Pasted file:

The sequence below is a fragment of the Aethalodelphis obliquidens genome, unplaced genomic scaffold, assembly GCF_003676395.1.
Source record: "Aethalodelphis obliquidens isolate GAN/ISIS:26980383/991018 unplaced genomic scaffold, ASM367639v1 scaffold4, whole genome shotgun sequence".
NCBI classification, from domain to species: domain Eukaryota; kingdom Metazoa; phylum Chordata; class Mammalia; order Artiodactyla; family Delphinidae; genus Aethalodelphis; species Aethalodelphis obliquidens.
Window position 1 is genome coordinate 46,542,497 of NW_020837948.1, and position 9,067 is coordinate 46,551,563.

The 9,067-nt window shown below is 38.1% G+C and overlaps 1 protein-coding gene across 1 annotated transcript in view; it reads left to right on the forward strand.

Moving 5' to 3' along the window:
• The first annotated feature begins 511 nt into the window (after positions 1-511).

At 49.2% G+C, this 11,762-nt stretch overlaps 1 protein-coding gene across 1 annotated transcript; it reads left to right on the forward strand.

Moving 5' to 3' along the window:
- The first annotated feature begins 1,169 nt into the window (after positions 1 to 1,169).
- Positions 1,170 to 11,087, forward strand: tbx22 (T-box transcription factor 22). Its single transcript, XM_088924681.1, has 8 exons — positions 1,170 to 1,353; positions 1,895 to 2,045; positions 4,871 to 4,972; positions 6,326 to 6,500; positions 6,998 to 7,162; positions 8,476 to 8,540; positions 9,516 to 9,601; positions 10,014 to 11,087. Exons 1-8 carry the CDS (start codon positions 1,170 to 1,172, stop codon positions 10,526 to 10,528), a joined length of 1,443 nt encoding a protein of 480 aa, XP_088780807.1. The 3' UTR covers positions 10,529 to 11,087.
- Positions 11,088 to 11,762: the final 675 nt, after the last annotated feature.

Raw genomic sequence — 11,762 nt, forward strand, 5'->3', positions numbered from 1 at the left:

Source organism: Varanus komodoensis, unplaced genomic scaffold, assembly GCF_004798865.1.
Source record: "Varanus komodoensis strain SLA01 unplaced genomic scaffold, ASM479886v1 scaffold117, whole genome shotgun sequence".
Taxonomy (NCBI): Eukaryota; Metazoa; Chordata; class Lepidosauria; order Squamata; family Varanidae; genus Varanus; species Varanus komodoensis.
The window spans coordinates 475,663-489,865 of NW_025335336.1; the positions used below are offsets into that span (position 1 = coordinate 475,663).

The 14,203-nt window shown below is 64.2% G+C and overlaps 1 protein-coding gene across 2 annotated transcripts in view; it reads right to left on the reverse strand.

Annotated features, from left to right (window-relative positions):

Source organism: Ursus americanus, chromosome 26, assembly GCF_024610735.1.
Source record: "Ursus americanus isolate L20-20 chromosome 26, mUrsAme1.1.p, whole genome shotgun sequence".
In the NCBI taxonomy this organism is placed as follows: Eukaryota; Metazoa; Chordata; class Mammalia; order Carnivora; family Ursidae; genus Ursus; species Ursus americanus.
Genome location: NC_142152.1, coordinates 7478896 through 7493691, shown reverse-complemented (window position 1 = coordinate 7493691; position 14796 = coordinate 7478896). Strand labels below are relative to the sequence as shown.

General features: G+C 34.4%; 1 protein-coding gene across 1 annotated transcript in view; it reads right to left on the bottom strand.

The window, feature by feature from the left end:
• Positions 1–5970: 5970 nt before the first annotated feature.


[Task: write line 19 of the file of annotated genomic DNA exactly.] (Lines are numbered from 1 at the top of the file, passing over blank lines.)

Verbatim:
Annotated features, from left to right (window-relative positions):